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Articles About Orchids
 
   Whenever people talk about slippers they most likely think of pretty shoes - unless you are an orchid grower. The slippers I would like to tell you about are the fantastic Paphiopedilum "Lady Slipper" orchids. I am sure you are wondering what do shoes have to do with orchids and why would they have a nickname like Lady Slippers?
   The name is derived from the very interesting shape of the lip, which is made up of the lower petal formed together resulting into a pouch-like lip, that looks just like the toe of a slipper or small shoe! In Australia they are called 'Slippers' and in Germany they are called 'Frauenschuhe'. The top sepal stands high and full above the pouch, and the two side petals sometimes hang down past the bottom of the pouch. They come in a myriad of colors. The blooms can be white, maroon, yellow, red, pink, green and the new "vinicolor" which is almost black.
   Many have "hairs," "warts," stripes, and other markings which make the blooms very interesting. in appearance. The blooms have a waxy texture and
Slippers with orchid ...
will last six weeks or longer on the plant. Most plants will have one or two blooms measuring 2" to 5" across. There are some species and hybrids that do form a spike and have more blooms. The leaves grow like a fan and the blooms rise up from the new growth. There is no mistaking this orchid, one look at the pouch-like lip and you know it that it is a Paphiopedilum.
   When you think of a forest and the shaded greenery that grows at the base of the trees, then you can understand what these orchids like. Most of the species grow underneath trees and are shaded by the taller foliage. Paphiopedilum species and hybrids prefer filtered light. Do not place them where they will get direct sunlight.
   These pretty slipper type orchids are terrestrial, meaning they grow in or on the ground in rich damp humus. Therefore, the media around the roots should be kept moist and should not be allowed to dry completely out. Lady Slippers require a potting mix that will keep their roots moist. The new soilless (peat) mix is excellent for growing Lady Slippers. Fine bark or Sphagnum moss is also acceptable.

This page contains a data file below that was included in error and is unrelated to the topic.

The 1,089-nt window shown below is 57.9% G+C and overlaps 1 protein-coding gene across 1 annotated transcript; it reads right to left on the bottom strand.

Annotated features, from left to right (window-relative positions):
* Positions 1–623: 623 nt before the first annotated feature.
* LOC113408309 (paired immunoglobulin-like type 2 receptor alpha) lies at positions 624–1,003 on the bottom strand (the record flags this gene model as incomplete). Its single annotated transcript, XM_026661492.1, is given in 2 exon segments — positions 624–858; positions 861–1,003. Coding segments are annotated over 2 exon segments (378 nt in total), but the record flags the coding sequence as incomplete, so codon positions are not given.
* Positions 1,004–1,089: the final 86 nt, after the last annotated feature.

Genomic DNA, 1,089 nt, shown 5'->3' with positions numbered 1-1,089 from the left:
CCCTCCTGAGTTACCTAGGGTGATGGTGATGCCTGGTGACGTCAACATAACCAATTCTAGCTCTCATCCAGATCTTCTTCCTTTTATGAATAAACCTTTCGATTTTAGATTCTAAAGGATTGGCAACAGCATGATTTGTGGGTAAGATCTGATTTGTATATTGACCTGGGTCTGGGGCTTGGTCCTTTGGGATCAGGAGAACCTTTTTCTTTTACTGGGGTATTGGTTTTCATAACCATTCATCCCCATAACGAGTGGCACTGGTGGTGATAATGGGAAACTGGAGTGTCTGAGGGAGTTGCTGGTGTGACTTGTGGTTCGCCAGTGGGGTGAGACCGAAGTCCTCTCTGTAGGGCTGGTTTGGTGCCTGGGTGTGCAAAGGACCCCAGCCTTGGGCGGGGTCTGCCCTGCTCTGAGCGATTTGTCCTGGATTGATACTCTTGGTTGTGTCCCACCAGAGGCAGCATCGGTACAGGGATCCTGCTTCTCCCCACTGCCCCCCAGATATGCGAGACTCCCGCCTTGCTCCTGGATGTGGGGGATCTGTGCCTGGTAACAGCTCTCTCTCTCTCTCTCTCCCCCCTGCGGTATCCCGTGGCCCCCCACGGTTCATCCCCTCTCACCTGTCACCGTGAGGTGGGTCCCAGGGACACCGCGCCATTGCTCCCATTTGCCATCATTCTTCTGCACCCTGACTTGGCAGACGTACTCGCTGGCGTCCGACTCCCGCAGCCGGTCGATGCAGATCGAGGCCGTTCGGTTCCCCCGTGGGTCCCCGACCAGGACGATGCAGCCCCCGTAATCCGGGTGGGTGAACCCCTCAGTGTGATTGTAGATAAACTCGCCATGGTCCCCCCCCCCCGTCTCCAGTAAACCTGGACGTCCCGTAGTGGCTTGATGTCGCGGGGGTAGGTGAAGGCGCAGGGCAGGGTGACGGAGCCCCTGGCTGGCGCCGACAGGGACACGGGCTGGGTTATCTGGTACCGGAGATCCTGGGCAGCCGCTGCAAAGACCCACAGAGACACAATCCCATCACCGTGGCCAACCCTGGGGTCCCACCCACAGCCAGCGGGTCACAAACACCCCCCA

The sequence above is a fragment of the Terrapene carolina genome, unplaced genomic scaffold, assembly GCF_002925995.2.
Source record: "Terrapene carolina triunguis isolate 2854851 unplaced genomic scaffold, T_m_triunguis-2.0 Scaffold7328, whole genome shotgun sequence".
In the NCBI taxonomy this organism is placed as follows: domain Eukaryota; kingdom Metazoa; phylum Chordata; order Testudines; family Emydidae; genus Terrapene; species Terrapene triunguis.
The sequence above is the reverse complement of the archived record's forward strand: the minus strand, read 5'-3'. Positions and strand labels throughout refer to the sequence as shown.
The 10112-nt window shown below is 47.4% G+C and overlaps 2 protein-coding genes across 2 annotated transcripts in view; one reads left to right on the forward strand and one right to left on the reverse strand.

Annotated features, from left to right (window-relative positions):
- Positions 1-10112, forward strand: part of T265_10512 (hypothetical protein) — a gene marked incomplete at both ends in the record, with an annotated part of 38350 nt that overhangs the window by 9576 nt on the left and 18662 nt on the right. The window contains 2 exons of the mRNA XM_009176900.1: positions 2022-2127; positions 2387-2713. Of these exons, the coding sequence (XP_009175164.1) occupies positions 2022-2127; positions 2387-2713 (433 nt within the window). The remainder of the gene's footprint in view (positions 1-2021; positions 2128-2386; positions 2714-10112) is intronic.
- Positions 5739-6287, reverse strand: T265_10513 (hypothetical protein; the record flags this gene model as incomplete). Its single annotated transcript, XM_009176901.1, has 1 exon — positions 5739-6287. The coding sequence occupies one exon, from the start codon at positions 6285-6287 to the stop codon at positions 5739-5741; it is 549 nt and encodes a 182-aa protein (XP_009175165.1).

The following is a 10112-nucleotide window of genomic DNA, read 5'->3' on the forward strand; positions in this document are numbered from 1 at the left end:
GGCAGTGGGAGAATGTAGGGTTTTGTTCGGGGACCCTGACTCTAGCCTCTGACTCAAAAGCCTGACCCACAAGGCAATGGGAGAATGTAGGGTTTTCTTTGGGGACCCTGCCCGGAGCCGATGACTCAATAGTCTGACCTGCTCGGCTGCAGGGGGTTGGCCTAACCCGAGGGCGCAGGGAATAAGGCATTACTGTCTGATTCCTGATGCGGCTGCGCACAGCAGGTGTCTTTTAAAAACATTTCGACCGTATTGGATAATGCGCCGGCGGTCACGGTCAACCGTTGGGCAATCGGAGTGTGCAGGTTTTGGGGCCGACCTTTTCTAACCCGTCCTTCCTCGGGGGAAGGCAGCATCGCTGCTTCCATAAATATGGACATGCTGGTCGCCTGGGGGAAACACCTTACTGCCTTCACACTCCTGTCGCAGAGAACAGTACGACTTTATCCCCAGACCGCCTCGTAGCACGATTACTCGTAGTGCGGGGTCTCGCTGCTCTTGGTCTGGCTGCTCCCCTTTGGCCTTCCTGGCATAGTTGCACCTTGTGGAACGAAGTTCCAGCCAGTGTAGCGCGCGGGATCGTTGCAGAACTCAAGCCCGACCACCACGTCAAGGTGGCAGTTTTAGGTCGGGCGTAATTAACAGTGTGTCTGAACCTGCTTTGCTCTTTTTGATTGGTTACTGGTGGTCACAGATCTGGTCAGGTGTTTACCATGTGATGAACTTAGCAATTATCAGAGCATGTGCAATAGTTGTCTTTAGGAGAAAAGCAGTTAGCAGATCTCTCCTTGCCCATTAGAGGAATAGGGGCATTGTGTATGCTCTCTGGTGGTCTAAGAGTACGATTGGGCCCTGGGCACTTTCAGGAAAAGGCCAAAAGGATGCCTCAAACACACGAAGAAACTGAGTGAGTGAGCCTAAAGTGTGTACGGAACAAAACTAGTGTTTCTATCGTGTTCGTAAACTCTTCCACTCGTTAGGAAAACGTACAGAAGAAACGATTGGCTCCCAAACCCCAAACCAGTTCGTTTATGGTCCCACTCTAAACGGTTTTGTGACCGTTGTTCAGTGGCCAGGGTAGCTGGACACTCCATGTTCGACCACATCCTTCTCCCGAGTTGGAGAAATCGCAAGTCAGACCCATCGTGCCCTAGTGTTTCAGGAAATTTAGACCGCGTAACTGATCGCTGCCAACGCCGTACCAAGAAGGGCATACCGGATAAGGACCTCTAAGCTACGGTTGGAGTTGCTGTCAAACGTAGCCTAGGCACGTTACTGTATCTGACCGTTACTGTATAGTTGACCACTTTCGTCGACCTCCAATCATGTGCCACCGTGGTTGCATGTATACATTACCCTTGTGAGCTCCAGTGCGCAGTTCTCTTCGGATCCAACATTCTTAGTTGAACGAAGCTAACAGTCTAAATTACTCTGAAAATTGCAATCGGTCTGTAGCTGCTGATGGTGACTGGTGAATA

Paphiopedilums are divided into two groups based on their growing temperatures.
The warm growers, which usually have marbled leaves prefers a temperature range of 65 F (18 C) at night, and up to 80 F (27 C) during the day.
  The other types are cool growers and prefer temperatures of 55 F (13 C) at night and 75 F (24 C) during the day. They require humidity in the range of 40 to 60 percent. The humidity can be raised around your plants with the use of a humidity tray or a humidifier. Grouping plants together also raises the humidity. Their cultural requirements are not that hard to obtain making these orchids quite easy to grow in your in your home.
   With todays hybrids, there are hundreds of different sizes, shapes, and beautiful colors that is available to the hobbyist. Here are just a few of my favorite Paphiopedilums that I personally grow: Paphiopedilum 'Maudie Prieta'. Paphiopedilum Vallarrow 'Torry' x P. W. N. Evans Corky' and Paphiopedilum niveum.
   Switch your Internet Explorer 5 or newer into full screen mode (F 11) and visit my Orchid Nigts site desined for advanced orchid and computer aficionados for more on wild species of these popular orchids.